Tuesday, 22 July 2014

Leavings



Sometimes, when something needs to be said, poetry can say it better than any other way. 
Take this beautiful poem about childhood by Les Murray, from his collection Subhuman Redneck Poems (Carcanet)


Below Bronte House

The children pouring down,
supervised, into the ravine
and talking animatedly all over
each other like faces in a payout
of small change, now come in
under a vast shadowy marquee
of native fig and tree of heaven.
In their indigo and white
they flow on down, glimpsed
between the patisserie trunks
of green coral trees, and as
they go on towards the ocean
they are still tangling and grabbing
at an elusive bright string
that many want to pick off others
and off themselves. It is
of course childhood, which they
scorn as a disabling naivete
even under the enchanted rotation
of gun-sleeved sky-propellor trees.


It's the lines about the "bright string" they want to 'pick off others and themselves' that for me are most moving.  Lines I think only an adult can really understand. 

*


Today was our son's final full day at primary school. He is raring to go, he is restless, but he doesn't really comprehend what he is leaving. Why should he, at eleven years old? All he knows is he is ready to walk (run) through the school gates tomorrow, and probably never look back. This is how it should be, I think, for a secure child. Perhaps it is the best way to live ?

It is parents, I think, rather than children, who attach emotional import to ends and beginnings. The edges of things are always interesting. Leaving primary school is the edge of something. Not adolescence, exactly, but an innocence.

There was a ceremony at the school and a program was made with pictures of each child holding a sign saying what they wanted to be when they grew up. Brain surgeon, cricket player, funeral director, song writer, midwife, artist, F1 driver. They are still young enough to dream.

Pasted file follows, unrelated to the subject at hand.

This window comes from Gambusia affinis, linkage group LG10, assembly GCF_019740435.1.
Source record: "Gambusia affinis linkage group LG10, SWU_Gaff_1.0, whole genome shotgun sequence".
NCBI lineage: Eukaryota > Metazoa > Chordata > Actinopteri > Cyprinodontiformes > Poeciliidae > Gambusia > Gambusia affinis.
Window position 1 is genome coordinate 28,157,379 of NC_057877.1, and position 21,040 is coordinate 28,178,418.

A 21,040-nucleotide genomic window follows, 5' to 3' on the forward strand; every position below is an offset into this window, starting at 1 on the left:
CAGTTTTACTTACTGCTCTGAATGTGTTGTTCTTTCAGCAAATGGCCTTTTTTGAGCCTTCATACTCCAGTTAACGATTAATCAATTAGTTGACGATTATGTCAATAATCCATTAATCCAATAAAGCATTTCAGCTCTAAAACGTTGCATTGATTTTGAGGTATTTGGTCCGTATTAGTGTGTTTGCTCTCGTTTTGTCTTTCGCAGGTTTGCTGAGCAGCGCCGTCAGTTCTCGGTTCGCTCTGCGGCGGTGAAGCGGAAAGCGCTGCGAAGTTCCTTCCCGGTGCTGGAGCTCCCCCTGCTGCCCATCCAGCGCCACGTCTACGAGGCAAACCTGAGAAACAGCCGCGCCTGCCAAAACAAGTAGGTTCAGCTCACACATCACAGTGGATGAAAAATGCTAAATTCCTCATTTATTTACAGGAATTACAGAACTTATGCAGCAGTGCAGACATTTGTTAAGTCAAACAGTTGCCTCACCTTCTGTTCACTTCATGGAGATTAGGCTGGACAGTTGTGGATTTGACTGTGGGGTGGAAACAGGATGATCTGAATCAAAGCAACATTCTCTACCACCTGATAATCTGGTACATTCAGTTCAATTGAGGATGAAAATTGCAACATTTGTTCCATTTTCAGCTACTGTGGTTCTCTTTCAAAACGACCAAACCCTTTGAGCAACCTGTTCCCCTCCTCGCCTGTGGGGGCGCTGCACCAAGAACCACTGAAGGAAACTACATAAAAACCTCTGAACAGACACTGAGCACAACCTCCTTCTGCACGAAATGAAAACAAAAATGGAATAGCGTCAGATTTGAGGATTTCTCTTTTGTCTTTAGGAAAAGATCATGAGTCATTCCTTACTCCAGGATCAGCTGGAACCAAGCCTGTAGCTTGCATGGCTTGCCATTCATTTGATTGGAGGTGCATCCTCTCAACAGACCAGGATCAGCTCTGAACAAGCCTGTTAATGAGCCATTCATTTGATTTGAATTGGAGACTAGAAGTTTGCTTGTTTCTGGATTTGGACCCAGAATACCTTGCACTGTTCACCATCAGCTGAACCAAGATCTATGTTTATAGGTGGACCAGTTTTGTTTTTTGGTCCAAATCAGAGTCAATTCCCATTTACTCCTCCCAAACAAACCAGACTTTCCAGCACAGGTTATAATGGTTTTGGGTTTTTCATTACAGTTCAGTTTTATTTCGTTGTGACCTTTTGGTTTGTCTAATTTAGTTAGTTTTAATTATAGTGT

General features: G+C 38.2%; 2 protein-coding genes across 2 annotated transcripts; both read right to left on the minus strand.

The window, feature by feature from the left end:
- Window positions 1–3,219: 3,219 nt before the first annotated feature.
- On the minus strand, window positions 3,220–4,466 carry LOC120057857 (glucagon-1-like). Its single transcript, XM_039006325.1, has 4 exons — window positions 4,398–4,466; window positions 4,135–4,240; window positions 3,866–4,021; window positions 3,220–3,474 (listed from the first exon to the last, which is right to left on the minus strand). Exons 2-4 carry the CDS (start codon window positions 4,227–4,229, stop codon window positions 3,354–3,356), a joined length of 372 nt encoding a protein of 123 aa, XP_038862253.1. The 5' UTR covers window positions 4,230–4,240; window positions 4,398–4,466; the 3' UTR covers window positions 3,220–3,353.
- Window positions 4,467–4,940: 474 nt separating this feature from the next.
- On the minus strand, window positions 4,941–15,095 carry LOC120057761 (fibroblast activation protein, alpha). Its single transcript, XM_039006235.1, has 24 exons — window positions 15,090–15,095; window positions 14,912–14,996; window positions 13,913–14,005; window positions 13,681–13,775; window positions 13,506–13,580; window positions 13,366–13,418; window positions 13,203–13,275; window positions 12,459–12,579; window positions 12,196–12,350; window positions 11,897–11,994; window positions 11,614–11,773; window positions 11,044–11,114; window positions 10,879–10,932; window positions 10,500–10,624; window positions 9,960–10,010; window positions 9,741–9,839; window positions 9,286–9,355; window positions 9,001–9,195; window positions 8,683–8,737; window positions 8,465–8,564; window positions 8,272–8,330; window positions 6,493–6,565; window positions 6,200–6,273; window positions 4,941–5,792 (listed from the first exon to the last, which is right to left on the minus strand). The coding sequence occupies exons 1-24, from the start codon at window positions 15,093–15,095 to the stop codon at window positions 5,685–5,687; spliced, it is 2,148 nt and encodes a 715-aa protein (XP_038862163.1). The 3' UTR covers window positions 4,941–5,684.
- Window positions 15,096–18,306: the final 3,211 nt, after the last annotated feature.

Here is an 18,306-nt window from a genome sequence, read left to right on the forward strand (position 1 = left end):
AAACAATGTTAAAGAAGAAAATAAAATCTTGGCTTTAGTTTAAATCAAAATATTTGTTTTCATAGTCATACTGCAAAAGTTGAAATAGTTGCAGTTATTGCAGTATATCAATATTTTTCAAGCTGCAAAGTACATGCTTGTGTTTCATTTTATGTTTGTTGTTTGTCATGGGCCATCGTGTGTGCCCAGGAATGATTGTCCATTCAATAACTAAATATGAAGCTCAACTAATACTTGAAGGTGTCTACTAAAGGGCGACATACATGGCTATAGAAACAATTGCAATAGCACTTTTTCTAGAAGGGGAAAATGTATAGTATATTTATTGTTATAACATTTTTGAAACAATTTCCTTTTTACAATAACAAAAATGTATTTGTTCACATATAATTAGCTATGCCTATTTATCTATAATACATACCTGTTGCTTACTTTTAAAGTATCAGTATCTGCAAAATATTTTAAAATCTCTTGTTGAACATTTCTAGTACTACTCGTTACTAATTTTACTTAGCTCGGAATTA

They also sang Pharell William's 'Happy' with gusto, all 90 of them. They were given dictionaries and a bookmark. Everyone clapped. All this was, unexpectedly moving.

I found myself thinking of the last lines of Gerard Manley Hopkin's poem Spring and Fall, dedicated to a 'young child' - I think he is right. Perhaps when we wave our children away - to school, college, down the aisle, we are also truly mourning ourselves, the 'blight man was born for'






Spring and Fall, by Gerard Manley Hopkins, 1880.
To a Young Child


Margaret, are you grieving
Over Goldengrove unleaving?
Leaves, like the things of man, you
With your fresh thoughts care for, can you?
Ah! as the heart grows older
It will come to such sights colder
By and by, nor spare a sigh
Though worlds of wanwood leafmeal lie;
And yet you will weep know why.
Now no matter, child, the name:
Sorrow’s springs are the same.
Nor mouth had, no nor mind, expressed
What heart heard of, ghost guessed:
It is the blight man was born for,
It is Margaret you mourn for.


Thursday, 10 July 2014

Poetry International


I'm pleased to be involved in an exciting installation at London's Southbank Centre as part of Poetry International. 
The project is called I Leave This At Your Ear and is a 'listening wall' open for the public to sit and listen to poems recorded by  80 contemporary poets.
It was fun recording them in a hushed sound room last year. We each recorded one of our own (mine is 'Afterlife') and one classic. Mine is the beautiful The Lake Isle of Innisfree by Yeats which is always a joy to read for the mouth, mind and ear.
The wall will be installed on the Clore Ballroom floor of the Royal Festival Hal next week. 
It includes new work by Andrew Motion, Mimi Khalvati, Alan Hollinghurst, Emily Berry, Vahni Capildeo, Heather Phillipson and Carol Rumens. 
The whole Poetry International festival looks like a wonderuful gathering of words and cultures. I've treated myself to a Rilke translation masterclass later this month as part of the event which I'm looking forward to already.

You can find some details here - http://www.southbankcentre.co.uk/whatson/i-leave-this-at-your-ear-1000569

PS It's free!!



Tuesday, 8 July 2014

some rather fanciful notes inspired by July


already the spiders are spinning
touching the edges of autumn,
sleeves of lace and filigree

over the fields
autumn turns,
rippling waves of shadow,

seed heads bend to the earth
the weight of their work
gathered at their throats

as decades ago I ran
over the meadows, 
childless, a child,

down to the water's edge